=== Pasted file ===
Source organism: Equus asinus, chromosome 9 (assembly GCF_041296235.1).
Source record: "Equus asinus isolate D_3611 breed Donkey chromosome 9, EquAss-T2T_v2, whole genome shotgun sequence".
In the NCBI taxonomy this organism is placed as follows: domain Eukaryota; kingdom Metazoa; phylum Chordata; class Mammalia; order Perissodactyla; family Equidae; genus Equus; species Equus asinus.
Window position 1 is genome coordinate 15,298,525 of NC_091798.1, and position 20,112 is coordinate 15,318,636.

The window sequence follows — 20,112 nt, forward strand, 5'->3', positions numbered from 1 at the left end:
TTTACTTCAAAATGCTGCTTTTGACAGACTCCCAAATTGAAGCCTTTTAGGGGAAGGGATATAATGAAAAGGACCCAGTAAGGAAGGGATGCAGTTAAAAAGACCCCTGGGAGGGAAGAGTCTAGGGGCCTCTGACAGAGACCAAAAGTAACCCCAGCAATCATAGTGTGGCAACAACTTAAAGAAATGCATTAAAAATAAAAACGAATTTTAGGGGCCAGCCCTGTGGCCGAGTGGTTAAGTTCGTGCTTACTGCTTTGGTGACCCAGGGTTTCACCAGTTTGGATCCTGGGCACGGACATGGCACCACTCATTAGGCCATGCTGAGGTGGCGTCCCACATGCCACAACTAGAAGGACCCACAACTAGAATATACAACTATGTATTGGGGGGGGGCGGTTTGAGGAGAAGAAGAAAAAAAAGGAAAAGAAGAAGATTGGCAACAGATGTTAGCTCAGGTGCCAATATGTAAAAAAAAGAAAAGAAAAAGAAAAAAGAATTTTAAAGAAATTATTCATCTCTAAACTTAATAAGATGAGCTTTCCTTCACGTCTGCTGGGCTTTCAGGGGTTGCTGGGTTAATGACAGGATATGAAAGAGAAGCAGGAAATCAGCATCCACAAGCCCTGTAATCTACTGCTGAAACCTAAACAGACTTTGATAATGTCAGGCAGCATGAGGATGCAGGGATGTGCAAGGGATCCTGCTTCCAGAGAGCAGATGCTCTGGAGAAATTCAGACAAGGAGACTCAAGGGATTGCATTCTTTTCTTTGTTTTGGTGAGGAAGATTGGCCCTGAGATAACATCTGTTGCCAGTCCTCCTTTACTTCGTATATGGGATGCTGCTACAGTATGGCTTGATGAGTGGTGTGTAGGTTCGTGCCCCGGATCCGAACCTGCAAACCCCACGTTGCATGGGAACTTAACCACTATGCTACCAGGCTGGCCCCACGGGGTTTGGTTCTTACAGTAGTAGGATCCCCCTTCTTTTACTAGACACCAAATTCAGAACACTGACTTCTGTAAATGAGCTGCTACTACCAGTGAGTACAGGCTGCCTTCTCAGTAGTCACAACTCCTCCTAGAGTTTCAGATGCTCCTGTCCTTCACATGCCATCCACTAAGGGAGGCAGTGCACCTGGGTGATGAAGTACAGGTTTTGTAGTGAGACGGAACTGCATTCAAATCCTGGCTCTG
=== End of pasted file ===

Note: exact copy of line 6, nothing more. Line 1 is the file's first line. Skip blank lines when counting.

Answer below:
TTTACTTCAAAATGCTGCTTTTGACAGACTCCCAAATTGAAGCCTTTTAGGGGAAGGGATATAATGAAAAGGACCCAGTAAGGAAGGGATGCAGTTAAAAAGACCCCTGGGAGGGAAGAGTCTAGGGGCCTCTGACAGAGACCAAAAGTAACCCCAGCAATCATAGTGTGGCAACAACTTAAAGAAATGCATTAAAAATAAAAACGAATTTTAGGGGCCAGCCCTGTGGCCGAGTGGTTAAGTTCGTGCTTACTGCTTTGGTGACCCAGGGTTTCACCAGTTTGGATCCTGGGCACGGACATGGCACCACTCATTAGGCCATGCTGAGGTGGCGTCCCACATGCCACAACTAGAAGGACCCACAACTAGAATATACAACTATGTATTGGGGGGGGGCGGTTTGAGGAGAAGAAGAAAAAAAAGGAAAAGAAGAAGATTGGCAACAGATGTTAGCTCAGGTGCCAATATGTAAAAAAAAGAAAAGAAAAAGAAAAAAGAATTTTAAAGAAATTATTCATCTCTAAACTTAATAAGATGAGCTTTCCTTCACGTCTGCTGGGCTTTCAGGGGTTGCTGGGTTAATGACAGGATATGAAAGAGAAGCAGGAAATCAGCATCCACAAGCCCTGTAATCTACTGCTGAAACCTAAACAGACTTTGATAATGTCAGGCAGCATGAGGATGCAGGGATGTGCAAGGGATCCTGCTTCCAGAGAGCAGATGCTCTGGAGAAATTCAGACAAGGAGACTCAAGGGATTGCATTCTTTTCTTTGTTTTGGTGAGGAAGATTGGCCCTGAGATAACATCTGTTGCCAGTCCTCCTTTACTTCGTATATGGGATGCTGCTACAGTATGGCTTGATGAGTGGTGTGTAGGTTCGTGCCCCGGATCCGAACCTGCAAACCCCACGTTGCATGGGAACTTAACCACTATGCTACCAGGCTGGCCCCACGGGGTTTGGTTCTTACAGTAGTAGGATCCCCCTTCTTTTACTAGACACCAAATTCAGAACACTGACTTCTGTAAATGAGCTGCTACTACCAGTGAGTACAGGCTGCCTTCTCAGTAGTCACAACTCCTCCTAGAGTTTCAGATGCTCCTGTCCTTCACATGCCATCCACTAAGGGAGGCAGTGCACCTGGGTGATGAAGTACAGGTTTTGTAGTGAGACGGAACTGCATTCAAATCCTGGCTCTG